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1. Overview

In this tutorial, we’ll explore one of the Guava collections – Multiset. Like a java.util.Set, it allows for efficient storage and retrieval of items without a guaranteed order.

However, unlike a Set, it allows for multiple occurrences of the same element by tracking the count of each unique element it contains.

2. Maven Dependency

First, let’s add the guava dependency:


3. Using Multiset

Let’s consider a bookstore which has multiple copies of different books. We might want to perform operations like adding a copy, getting the number of copies, and removing one copy when it’s sold. As a Set does not allow for multiple occurrences of the same element, it can’t handle this requirement.

Let’s get started by adding copies of a book title. The Multiset should return that the title exists and provide us with the correct count:

Multiset<String> bookStore = HashMultiset.create();


Now let’s remove one copy. We expect the count to be updated accordingly:


And actually, we can just set the count instead of performing various add operations:

bookStore.setCount("Potter", 50); 

Multiset validates the count value. If we set it to negative, an IllegalArgumentException is thrown:

assertThatThrownBy(() -> bookStore.setCount("Potter", -1))

4. Comparison with Map

Without access to Multiset, we could achieve all of the operations above by implementing our own logic using java.util.Map:

Map<String, Integer> bookStore = new HashMap<>();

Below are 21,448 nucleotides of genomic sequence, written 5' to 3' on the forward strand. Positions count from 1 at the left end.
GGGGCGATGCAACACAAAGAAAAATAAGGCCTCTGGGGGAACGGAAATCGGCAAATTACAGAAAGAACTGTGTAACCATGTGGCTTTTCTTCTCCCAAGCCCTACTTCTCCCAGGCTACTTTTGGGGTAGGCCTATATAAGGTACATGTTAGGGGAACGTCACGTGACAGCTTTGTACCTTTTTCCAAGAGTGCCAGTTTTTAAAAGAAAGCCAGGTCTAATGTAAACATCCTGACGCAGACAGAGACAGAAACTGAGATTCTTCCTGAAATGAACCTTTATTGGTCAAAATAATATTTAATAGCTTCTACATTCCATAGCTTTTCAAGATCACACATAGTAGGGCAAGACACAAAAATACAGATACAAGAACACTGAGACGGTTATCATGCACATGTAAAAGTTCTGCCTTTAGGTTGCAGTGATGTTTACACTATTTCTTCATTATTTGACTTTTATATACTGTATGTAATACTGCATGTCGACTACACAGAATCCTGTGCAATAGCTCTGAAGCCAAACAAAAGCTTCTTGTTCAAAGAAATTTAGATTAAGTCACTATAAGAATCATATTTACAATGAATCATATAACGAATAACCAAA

// adding 3 copies
bookStore.put("Potter", 3);


// removing 1 copy
bookStore.put("Potter", 2);

When we want to add or remove a copy using a Map, we need to remember the current count and adjust it accordingly. We also need to implement this logic in our calling code every time or construct our own library for this purpose. Our code would also need to control the value argument. If we’re not careful, we could easily set the value to null or negative even though both the values are invalid:

bookStore.put("Potter", null);

bookStore.put("Potter", -1);

As we can see, it is a lot more convenient to use Multiset instead of Map.

5. Concurrency

When we want to use Multiset in a concurrent environment, we can use ConcurrentHashMultiset, which is a thread-safe Multiset implementation.

We should note that being thread-safe does not guarantee consistency, though. Using the add or remove methods will work well in a multi-threaded environment, but what if several threads called the setCount method? 

If we use the setCount method, the final result would depend on the order of execution across threads, which cannot necessarily be predicted. The add and remove methods are incremental, and the ConcurrentHashMultiset is able to protect their behavior. Setting the count directly is not incremental and so can cause unexpected results when used concurrently.

However, there’s another flavor of the setCount method which updates the count only if its current value matches the passed argument. The method returns true if the operation succeeded, a form of optimistic locking:

Multiset<String> bookStore = HashMultiset.create();
// updates the count to 2 if current count is 0
assertThat(bookStore.setCount("Potter", 0, 2)).isTrue();
// updates the count to 5 if the current value is 50
assertThat(bookStore.setCount("Potter", 50, 5)).isFalse();

If we want to use the setCount method in concurrent code, we should use the above version to guarantee consistency. A multi-threaded client could perform a retry if changing the count failed.

6. Conclusion

In this short tutorial, we discussed when and how to use a Multiset, compared it with a standard Map and looked at how best to use it in a concurrent application.

As always, the source code for the examples can be found over on GitHub.

Course – LS – All
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